The detectors for the demonstrations are InGaAs/InP PIN diodes are grown on InP substrates by MOVPE, designed for substrate illumination and operation in the range from 980nm to beyond 1500nm. The device structure is fully reported in . Devices are processed into close packed hexagonal detectors using standard techniques similar to those used for the emitters. Figure 4 shows a typical array. Initially devices suffered from unacceptably high leakage currents, associated with etching the top p-contact to isolate individual detectors in the array. Etching through the I-region and passivating the etched surfaces reduces this problem substantially, but tracks cannot be run over these trenches, so contacts are made to individual devices using wire bonds. This will not be a problem for later flip-chip demonstrators, as contact will be made directly to the rear of these detectors. Devices typically have a measured capacitance of 5.2pF (at 4V reverse bias) compared with a calculated value of 5.1pF for a fully depleted I-region. The slight discrepancy is due to the reduced bias voltage (4V) compared to that required to fully deplete the I region (estimated to be approximately 8V). Leakage current for these devices was in the range 2-140nA. The measured responsivity was 0.39A/W at 980nm, compared with a theoretical maximum of 0.79A/W. Two factors contribute to the reduction in responsivity: the InP substrate has significant absorption at this wavelength, and the Fresnel losses (~30%) as light enters the semiconductor substrate reduce the illumination incident on the PIN structure. An estimate of the likely reduction these two effects produce leads us to believe the detectors are operating efficiently.
4. OPTICAL SYSTEMS Figure 5 shows the transmitter and receiver optical systems. The detailed design of the optical system is described in .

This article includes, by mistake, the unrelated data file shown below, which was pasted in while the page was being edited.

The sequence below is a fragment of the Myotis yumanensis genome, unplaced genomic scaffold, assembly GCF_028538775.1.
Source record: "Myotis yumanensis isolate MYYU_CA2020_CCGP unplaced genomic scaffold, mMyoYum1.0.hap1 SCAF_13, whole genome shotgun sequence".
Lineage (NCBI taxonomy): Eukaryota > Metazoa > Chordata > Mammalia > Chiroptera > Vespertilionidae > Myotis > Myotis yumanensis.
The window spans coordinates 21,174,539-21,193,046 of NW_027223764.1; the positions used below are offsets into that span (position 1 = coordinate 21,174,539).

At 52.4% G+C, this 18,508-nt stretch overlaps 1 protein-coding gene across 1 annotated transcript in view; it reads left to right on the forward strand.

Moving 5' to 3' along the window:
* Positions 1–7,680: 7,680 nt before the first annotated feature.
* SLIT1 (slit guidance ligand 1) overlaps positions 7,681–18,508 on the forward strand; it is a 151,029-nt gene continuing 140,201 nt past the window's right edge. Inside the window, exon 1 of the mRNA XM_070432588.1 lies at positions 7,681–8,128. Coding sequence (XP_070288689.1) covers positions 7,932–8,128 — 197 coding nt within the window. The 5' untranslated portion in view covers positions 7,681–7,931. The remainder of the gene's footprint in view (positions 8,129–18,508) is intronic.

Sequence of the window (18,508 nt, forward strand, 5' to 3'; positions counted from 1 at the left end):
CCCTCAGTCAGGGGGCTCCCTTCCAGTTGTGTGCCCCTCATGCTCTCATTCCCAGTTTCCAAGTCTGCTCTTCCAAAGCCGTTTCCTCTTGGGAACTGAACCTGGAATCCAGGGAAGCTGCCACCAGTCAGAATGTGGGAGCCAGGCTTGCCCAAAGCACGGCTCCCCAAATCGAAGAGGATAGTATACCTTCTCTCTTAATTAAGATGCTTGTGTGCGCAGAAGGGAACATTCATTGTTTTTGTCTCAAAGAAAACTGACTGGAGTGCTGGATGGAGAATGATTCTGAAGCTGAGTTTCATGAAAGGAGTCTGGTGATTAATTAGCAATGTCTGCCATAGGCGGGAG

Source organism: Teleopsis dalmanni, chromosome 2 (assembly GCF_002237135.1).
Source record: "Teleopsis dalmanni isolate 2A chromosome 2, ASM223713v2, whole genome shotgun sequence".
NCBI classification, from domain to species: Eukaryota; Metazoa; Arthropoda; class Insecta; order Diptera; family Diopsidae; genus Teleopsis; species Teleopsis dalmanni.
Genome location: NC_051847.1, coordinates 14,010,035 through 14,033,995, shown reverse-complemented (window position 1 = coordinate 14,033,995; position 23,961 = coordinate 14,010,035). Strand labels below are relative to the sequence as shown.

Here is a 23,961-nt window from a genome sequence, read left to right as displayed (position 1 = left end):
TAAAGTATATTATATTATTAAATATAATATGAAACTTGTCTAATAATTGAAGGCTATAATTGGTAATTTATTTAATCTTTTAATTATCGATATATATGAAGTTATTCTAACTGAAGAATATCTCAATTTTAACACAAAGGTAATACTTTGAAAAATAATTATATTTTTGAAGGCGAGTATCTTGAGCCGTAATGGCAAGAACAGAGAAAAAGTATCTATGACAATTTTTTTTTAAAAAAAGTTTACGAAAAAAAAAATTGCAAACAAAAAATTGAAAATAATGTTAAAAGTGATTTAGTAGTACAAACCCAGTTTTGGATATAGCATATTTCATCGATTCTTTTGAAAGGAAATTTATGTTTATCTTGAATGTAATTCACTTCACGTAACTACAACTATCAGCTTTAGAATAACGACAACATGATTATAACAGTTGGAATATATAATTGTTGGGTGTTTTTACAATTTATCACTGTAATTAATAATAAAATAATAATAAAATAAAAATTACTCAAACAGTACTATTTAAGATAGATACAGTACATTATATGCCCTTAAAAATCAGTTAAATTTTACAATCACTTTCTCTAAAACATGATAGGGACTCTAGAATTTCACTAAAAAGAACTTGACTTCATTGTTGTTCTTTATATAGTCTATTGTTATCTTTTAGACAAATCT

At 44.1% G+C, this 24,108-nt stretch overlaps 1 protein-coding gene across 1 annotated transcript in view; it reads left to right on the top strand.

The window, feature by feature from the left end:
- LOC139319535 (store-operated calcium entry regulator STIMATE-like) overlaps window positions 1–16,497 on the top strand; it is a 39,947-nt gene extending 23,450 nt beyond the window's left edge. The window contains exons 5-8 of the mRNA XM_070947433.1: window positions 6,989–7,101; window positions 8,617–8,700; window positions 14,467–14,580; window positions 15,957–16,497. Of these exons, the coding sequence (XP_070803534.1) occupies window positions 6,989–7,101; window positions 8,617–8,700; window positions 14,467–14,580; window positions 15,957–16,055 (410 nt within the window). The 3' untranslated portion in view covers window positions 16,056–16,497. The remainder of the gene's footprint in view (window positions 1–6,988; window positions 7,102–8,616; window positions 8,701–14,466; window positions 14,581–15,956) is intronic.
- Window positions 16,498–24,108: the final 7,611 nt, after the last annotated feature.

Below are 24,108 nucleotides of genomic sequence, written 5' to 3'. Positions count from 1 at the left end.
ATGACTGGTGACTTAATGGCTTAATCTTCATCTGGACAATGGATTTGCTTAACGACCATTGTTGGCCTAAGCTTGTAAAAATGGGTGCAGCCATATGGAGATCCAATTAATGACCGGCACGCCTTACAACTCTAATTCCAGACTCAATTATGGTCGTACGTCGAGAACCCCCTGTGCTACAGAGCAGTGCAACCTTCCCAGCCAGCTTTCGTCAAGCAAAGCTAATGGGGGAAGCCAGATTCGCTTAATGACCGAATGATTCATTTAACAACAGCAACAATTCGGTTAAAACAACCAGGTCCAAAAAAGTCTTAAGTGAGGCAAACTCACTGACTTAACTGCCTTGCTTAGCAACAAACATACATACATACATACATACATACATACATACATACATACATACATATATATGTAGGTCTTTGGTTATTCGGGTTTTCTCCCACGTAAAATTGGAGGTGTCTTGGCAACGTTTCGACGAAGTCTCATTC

Transmitter optical system
~5mm ~20mm Receiver optical system Figure 5. Optical system
Figure 6 shows the mounted transmitter and receiver optics. Figure 6. Transmitter and receiver optics
5. SILICON DESIGN The silicon circuitry performs functions local to each source and detector, and global functions that deal with control, arbitration and protocols. Our approach is to use a CMOS (0.7µm Alcatel) process as this allows high levels control functions too be integrated with the ‘front end’ circuitry, albeit with increased difficulty in the design of the analogue stages. Single channel transmitter and receiver circuits have been fabricated for integration into the initial demonstrator. Figure 7 shows the completed integrated circuits.
Transmitter Receiver Figure 7. CMOS transmitter and receiver ICs
5.1. Single channel receiver A single channel pre- and post- amplifier have been designed and fabricated through the Europractice IC foundry service. These have a target sensitivity of –30dBm at a BER of 10-9 and a bandwidth of 217MHz connected to a capacitance of 10pF Testing revealed several problems, and modified circuits are now being fabricated. However, addition of an emitter follower buffer at the output of the preamplifier allows these circuits to be tested. Figure 8 shows the optical-to-electrical frequency response of the amplifier when a 2pF PIN diode is used to source input photocurrent. The measured 3dB bandwidth is approximately 131MHz in this situation. The reduction compared with theory is likely to be due to the additional external components used. Figure 9 shows an eye diagram for 155Mb/s NRZ data taken under these conditions.
Figure 8. Frequency response of amplifier
Figure 9. Eye diagram for test preamplifier